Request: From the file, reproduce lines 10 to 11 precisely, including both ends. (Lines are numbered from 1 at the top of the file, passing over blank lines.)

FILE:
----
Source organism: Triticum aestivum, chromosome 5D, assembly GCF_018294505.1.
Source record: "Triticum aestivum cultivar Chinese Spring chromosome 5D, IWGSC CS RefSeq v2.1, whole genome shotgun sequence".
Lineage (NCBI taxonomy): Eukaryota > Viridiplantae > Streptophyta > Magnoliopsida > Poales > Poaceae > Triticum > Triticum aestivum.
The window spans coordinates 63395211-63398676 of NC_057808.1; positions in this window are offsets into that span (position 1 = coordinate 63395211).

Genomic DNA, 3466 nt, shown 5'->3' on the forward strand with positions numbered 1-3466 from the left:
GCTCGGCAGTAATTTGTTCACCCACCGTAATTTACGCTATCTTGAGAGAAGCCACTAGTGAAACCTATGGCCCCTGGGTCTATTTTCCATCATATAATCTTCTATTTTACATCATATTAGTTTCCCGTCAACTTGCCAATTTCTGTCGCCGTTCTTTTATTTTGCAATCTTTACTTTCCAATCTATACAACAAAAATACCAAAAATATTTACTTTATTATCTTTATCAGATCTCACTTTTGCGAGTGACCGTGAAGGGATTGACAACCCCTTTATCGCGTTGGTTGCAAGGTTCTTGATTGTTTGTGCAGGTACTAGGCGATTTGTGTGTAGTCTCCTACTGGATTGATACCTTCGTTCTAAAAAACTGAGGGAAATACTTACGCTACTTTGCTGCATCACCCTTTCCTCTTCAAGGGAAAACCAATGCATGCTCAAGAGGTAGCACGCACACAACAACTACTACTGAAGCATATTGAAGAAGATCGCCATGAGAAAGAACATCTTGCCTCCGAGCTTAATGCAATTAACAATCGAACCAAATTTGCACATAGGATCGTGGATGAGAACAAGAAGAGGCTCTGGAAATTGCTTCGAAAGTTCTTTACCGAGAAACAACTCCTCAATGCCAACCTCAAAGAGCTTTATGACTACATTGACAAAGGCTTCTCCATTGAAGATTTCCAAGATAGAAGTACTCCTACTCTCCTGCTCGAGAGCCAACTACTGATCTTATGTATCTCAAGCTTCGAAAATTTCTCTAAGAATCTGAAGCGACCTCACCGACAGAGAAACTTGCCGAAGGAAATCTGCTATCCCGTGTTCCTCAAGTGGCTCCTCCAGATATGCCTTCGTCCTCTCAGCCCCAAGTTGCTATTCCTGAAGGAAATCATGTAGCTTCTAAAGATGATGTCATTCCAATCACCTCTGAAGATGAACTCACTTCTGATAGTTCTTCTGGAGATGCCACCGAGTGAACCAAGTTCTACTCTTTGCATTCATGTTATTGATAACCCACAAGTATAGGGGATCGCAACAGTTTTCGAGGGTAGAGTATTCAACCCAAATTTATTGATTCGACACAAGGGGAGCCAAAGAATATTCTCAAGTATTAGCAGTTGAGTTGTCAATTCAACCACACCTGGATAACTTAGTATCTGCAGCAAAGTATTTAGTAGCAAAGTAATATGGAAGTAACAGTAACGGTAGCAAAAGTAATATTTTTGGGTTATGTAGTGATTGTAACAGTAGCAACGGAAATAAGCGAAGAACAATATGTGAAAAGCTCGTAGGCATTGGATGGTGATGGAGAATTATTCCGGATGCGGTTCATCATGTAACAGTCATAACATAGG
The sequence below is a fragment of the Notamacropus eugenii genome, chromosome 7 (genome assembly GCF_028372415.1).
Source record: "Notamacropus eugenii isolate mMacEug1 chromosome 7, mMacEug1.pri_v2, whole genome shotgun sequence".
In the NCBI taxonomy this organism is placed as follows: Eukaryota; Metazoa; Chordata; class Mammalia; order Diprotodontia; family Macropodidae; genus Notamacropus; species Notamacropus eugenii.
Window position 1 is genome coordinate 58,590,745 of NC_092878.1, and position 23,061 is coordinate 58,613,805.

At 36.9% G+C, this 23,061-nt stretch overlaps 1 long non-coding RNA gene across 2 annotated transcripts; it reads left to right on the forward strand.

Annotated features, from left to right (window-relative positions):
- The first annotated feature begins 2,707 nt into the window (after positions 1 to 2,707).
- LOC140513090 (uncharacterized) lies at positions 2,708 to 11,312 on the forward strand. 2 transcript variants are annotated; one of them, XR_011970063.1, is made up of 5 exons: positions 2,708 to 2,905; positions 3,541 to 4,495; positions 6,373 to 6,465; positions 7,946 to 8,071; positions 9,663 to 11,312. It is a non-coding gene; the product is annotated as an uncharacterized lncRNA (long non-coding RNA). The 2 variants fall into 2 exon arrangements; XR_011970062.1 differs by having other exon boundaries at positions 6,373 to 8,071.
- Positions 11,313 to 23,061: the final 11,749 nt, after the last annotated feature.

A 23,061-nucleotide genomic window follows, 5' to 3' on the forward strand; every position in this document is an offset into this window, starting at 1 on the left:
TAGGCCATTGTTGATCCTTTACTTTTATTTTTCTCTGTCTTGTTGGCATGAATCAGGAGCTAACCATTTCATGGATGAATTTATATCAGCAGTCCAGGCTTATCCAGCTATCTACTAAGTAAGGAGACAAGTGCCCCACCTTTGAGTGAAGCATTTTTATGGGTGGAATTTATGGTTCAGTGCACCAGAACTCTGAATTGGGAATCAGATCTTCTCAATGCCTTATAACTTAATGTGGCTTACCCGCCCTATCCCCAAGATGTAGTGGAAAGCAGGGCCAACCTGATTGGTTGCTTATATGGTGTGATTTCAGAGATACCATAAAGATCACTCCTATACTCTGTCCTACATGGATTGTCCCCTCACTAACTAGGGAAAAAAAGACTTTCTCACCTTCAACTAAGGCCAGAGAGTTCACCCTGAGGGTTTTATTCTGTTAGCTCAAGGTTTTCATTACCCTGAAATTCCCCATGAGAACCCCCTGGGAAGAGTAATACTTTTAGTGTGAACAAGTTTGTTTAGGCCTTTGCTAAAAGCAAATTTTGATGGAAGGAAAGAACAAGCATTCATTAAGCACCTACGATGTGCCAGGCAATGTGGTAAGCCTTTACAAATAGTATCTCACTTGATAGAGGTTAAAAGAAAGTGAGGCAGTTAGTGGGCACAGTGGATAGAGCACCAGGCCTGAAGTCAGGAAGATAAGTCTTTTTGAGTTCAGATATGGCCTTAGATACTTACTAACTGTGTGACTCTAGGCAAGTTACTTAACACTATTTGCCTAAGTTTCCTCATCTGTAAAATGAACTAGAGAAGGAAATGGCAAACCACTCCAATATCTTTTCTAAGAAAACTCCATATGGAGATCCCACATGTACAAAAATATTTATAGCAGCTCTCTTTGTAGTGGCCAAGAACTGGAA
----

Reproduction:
Window position 1 is genome coordinate 58,590,745 of NC_092878.1, and position 23,061 is coordinate 58,613,805.

At 36.9% G+C, this 23,061-nt stretch overlaps 1 long non-coding RNA gene across 2 annotated transcripts; it reads left to right on the forward strand.